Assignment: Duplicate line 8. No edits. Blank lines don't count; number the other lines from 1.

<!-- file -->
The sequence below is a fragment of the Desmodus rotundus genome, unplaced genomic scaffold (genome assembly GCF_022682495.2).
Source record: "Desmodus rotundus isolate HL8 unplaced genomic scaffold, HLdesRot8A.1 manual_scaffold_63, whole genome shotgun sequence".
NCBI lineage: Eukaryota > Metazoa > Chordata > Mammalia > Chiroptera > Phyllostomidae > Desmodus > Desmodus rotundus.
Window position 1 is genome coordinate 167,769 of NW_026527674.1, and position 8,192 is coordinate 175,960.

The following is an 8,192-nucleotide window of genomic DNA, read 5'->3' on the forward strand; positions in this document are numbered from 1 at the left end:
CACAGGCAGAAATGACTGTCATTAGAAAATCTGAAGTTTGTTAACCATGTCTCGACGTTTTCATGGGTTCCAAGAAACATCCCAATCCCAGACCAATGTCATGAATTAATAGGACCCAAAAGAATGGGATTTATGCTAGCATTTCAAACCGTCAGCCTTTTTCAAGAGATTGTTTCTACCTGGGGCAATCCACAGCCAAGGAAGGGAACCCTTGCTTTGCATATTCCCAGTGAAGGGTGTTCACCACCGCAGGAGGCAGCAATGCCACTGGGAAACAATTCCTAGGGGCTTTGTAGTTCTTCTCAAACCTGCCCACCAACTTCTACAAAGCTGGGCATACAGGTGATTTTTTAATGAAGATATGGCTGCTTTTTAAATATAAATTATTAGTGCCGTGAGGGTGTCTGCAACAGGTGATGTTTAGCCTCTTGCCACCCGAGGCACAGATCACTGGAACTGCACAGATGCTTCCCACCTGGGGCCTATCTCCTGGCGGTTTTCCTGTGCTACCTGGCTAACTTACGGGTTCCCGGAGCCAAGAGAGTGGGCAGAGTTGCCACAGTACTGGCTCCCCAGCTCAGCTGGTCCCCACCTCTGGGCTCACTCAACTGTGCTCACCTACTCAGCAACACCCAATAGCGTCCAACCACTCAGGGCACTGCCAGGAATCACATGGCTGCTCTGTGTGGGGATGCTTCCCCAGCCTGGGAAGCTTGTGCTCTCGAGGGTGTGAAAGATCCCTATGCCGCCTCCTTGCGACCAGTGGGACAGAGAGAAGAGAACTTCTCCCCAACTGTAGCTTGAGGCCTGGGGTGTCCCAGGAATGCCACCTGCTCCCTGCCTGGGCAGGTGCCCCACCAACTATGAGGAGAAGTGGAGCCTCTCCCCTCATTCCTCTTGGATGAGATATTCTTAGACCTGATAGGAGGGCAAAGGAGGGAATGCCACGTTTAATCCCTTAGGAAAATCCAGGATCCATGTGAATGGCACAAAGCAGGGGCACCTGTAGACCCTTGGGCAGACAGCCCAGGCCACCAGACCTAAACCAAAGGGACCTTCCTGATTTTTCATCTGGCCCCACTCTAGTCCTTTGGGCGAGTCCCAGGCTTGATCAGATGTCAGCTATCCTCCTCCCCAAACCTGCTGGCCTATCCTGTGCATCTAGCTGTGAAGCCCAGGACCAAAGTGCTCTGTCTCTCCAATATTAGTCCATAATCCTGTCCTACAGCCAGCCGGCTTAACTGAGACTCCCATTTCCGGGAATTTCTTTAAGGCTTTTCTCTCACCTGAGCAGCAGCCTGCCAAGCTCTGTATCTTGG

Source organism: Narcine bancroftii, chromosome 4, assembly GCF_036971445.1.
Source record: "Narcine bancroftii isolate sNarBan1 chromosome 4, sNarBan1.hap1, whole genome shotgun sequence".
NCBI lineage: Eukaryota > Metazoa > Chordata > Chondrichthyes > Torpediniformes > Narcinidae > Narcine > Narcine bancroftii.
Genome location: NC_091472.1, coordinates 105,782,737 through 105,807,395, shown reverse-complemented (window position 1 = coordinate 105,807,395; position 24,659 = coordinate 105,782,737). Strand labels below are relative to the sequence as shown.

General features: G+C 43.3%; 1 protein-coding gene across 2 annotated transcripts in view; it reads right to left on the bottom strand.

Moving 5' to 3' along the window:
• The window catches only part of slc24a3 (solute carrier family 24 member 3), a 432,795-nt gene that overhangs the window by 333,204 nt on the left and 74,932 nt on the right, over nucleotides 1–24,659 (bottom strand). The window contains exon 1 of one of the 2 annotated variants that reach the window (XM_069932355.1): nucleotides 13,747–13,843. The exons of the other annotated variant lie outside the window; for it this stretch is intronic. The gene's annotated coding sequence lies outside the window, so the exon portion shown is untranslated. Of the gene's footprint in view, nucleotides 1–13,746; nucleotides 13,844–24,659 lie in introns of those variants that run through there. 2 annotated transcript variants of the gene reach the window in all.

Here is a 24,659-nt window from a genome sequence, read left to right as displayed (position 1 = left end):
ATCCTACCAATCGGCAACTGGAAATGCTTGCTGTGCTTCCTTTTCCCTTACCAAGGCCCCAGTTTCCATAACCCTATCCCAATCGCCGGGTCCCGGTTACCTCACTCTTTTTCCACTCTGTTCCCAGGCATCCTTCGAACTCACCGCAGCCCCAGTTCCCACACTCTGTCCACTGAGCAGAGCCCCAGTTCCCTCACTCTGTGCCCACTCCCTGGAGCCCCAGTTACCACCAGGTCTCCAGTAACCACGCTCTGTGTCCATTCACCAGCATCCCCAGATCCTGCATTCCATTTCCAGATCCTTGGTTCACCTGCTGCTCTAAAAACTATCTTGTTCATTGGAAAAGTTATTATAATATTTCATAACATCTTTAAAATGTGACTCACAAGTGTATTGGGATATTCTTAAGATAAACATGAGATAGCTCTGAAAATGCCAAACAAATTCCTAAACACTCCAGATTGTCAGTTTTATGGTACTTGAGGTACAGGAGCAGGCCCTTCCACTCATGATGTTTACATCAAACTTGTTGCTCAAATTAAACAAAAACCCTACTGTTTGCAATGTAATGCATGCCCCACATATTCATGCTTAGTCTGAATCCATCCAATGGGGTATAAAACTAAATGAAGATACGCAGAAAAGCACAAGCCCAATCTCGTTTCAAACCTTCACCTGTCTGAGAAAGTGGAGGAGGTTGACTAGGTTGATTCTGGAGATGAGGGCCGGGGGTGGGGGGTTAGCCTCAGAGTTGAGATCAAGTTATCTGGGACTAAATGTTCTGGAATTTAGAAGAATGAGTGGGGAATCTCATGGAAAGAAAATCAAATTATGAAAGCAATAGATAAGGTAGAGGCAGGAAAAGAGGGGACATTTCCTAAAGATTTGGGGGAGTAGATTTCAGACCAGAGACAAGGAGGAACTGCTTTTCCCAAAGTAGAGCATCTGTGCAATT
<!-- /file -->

Source record: "Narcine bancroftii isolate sNarBan1 chromosome 4, sNarBan1.hap1, whole genome shotgun sequence".